The Danish Competition Council has approved the merger between Norlys Tele Service A/S and Verdo Tele A/S subject to remedies

On 14 March 2022 the Danish Competition and Consumer Authority (”DCCA”) received a complete notification of the merger between Norlys Tele Service A/S (“Norlys”) and Verdo Tele A/S (“Verdo”). The merger was referred to the DCCA by the Danish Business Authority and was approved by the Danish Competition Council (“DCC”) subject to remedies on 25 May 2022.

Norlys, who is part of the Norlys Group, owns optical fiber infrastructure – mainly in Jutland. Norlys provides internet access to retail suppliers of broadband connections and TV services (“service providers”), including Norlys Group’s own retail supplier, Stofa A/S (“Stofa”), through the Norlys Group’s subsidiary OpenNet A/S (“OpenNet”).

Verdo is a subsidiary of Verdo a.m.b.a. (75 %) and Norlys (25 %). Verdo owns optical fiber infrastructure in the area in and around the Danish cities Randers and Hobro. Prior to the merger, Verdo entered into a service provider agreement with Stofa, and Stofa has so far been the sole service provider using Verdo’s infrastructure.

In December 2020, Verdo entered into an agreement with OpenNet in order to provide other service providers access to Verdo’s infrastructure. In 2021, Verdo initiated negotiations with two service providers on terms and prices for access to Verdo’s infrastructure.

The DCCA consider that the merger entails a risk of enabling Norlys to foreclose input (access) to the downstream market. Input foreclosure only entails restrictions on competition if the input is significant for the product concerned on the downstream market. This is the case due to the fact that service providers are not able to supply broadband connections in the retail market without internet access at the wholesale level, there are no real alternatives to Verdo’s infrastructure and finally there are significant barriers to entry to the wholesale market.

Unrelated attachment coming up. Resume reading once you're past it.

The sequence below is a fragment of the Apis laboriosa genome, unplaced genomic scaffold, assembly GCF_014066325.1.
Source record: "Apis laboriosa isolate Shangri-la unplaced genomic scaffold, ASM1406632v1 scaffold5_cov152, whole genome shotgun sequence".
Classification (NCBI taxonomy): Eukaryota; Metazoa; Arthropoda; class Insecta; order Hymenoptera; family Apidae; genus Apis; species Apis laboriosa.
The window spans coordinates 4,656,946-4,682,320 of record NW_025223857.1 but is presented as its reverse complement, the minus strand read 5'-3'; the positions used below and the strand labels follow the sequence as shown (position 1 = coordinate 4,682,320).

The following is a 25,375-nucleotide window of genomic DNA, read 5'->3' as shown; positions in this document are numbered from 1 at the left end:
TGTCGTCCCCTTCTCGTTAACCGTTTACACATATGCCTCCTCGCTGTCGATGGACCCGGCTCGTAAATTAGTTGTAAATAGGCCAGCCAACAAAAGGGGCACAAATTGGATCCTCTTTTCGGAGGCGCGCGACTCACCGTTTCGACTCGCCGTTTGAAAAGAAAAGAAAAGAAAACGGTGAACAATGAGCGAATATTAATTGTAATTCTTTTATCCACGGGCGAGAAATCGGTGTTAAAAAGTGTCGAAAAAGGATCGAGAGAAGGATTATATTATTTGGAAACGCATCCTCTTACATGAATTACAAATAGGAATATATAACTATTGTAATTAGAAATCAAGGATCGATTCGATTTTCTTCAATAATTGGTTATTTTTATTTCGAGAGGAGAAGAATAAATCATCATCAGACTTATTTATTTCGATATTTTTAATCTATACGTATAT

The DCCA also considered that Norlys would have an incentive to raise prices for competing service providers, who wanted access to Verdo’s infrastructure, as Norlys then would be able to shield the Norlys Group-subsidiary Stofa from the competition from other service providers.

The DCCA found that input foreclosure would significantly impede effective competition on the markets for retail provision of TV services and fixed broadband connections.

Based on an overall assessment the DCCA considered that the merger would give rise to unilateral, vertical effects on the market for wholesale of internet access in the area of Verdo’s infrastructure.

The DCCA’s investigations showed that despite the fact that both Norlys and Verdo own optical fiber infrastructure in Jutland, there is no overlap wihtin their ‘footprints’. Thus, there are no horizontal concerns in relation to the merger.

To address the DCCA’s concerns for unilateral, vertical effects, Norlys offered commitments. Norlys offered to ensure that service providers, who wants access to Verdo’s infrastructure will be granted access on equal terms compared to the Norlys-Group-subsidiary, Stofa. Furthermore, Norlys committed to offer all interested service providers the same wholesale and campaign prices that Verdo had already negotiated with the two third party service providers up to three years after the DCC’s decision.

The DCC assessed that the remedies offered were sufficient to address the unilateral effects identified by the DCCA.